This is a draft that was expected to be headlined by Spencer Rattler and Sam Howell, but neither played well. Rattler will instead transfer to another college and Howell will look to be drafted; some team may pick him, but certainly not as high as it was projected before the college season began.

Of the three currently expected first rounders, it feels safe to assume that Malik Willis is out of the mix. It’s not that the Eagles wouldn’t pick him: if they trade back, it wouldn’t be a surprise for them to take him at all. The reason he’d be out for 2022 is because he is a raw prospect coming from a small school.

Willis is the kind of player that you’d expect to ride the bench for a season before a team even thinks about turning the starting position over to him. The way to think of him is as Jalen Hurts, but with a much stronger arm and less decision-making abilities. He’ll need to make more accurate throws and better decisions to make it, but he has all the raw abilities to be a true dual threat option.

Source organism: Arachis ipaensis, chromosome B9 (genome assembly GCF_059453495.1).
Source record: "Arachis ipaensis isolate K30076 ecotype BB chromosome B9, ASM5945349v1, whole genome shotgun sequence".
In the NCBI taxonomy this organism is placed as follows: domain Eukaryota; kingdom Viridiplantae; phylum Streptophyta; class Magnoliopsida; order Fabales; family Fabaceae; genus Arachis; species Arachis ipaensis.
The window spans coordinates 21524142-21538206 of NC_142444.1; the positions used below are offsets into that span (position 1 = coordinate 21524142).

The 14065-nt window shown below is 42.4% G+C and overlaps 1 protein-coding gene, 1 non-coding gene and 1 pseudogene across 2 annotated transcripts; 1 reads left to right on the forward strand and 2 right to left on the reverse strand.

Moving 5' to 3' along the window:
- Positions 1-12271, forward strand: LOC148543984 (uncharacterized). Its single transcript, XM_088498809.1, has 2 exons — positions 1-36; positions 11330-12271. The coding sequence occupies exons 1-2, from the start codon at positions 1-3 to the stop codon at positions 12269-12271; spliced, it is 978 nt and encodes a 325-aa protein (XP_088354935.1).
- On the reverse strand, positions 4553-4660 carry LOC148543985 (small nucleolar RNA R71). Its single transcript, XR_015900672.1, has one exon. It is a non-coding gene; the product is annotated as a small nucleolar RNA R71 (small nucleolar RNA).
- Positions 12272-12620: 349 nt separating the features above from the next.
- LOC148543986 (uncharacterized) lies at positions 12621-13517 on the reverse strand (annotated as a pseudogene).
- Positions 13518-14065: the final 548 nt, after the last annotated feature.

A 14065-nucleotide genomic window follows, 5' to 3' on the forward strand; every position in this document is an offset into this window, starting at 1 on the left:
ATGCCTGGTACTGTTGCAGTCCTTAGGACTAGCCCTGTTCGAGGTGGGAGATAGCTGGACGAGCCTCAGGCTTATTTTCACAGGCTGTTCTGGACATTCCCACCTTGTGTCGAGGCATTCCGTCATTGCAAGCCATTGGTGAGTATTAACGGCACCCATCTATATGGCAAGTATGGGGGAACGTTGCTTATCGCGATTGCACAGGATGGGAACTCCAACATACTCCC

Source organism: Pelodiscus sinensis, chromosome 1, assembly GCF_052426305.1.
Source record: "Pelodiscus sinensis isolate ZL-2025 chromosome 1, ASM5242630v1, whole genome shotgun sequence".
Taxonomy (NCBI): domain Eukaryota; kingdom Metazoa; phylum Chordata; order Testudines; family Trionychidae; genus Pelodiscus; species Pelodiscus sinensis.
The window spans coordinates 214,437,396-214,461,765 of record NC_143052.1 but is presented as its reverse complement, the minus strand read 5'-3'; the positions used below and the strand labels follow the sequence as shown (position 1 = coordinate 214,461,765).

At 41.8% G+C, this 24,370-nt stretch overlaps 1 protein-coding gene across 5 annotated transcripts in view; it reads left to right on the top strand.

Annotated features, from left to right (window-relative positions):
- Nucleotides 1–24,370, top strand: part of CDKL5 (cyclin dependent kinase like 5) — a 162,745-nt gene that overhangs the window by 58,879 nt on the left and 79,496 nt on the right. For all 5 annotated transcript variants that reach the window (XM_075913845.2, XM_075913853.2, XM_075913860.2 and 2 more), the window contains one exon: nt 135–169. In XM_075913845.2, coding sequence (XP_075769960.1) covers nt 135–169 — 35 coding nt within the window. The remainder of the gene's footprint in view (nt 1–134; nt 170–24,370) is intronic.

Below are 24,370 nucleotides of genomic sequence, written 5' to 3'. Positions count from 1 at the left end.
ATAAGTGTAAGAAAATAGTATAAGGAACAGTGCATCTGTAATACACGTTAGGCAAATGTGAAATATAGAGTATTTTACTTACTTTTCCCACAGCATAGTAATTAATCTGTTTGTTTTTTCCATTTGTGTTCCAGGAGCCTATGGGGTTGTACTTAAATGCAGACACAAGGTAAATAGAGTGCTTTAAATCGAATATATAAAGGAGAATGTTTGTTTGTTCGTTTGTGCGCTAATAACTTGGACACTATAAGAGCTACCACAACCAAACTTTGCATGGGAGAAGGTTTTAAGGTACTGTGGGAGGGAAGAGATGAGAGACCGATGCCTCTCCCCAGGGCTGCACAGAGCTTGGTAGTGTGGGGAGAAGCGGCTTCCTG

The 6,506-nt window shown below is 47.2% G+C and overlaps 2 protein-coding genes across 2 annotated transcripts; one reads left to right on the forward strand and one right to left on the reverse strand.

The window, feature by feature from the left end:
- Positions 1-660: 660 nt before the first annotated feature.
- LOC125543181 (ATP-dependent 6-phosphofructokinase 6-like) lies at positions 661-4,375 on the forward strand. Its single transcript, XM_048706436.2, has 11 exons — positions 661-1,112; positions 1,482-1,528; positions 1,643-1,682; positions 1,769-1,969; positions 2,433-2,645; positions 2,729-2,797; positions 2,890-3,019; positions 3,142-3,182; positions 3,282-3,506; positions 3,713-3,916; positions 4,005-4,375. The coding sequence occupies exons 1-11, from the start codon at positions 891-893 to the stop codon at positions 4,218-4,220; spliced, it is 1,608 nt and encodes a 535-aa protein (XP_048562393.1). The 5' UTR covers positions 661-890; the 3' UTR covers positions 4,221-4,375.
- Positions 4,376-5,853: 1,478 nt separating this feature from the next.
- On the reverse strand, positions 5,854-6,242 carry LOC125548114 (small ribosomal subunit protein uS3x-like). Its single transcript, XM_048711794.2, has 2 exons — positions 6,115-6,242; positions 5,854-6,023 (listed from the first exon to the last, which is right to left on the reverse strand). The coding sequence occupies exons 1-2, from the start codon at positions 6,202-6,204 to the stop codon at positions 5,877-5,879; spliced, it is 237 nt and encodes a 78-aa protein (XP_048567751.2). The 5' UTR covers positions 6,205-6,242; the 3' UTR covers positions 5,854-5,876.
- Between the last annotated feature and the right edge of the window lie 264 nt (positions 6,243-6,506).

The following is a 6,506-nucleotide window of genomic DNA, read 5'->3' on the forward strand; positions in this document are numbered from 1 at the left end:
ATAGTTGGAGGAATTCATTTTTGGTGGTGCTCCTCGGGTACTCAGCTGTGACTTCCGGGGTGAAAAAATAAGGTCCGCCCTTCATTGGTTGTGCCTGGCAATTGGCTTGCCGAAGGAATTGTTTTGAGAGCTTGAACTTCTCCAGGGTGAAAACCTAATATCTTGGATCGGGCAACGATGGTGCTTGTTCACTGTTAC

Matt Corral is a guy who may be getting a bit extra attention because he’s coming out of the SEC with potentially no one else at the position coming out of the conference. The only other guy with any traction right now is Penn State transfer and current Kentucky starting QB Will Levis – and he may choose to return to college in 2022.

Corral winds up a beneficiary in that regard, so it’s wise to make your own choices on him as there will be plenty of additional hype surrounding him. That said, Corral is like a game manager (not intended to be an insult) with wheels. He can read the field well, can make accurate passes, can run and, most importantly, he can read the play and make throws on the run. That’s the kind of skill set that should keep defenses on their heels in a way we currently don’t see with Hurts’ current mentality of running every time the first read isn’t there.

The there’s breakout QB Kenny Pickett.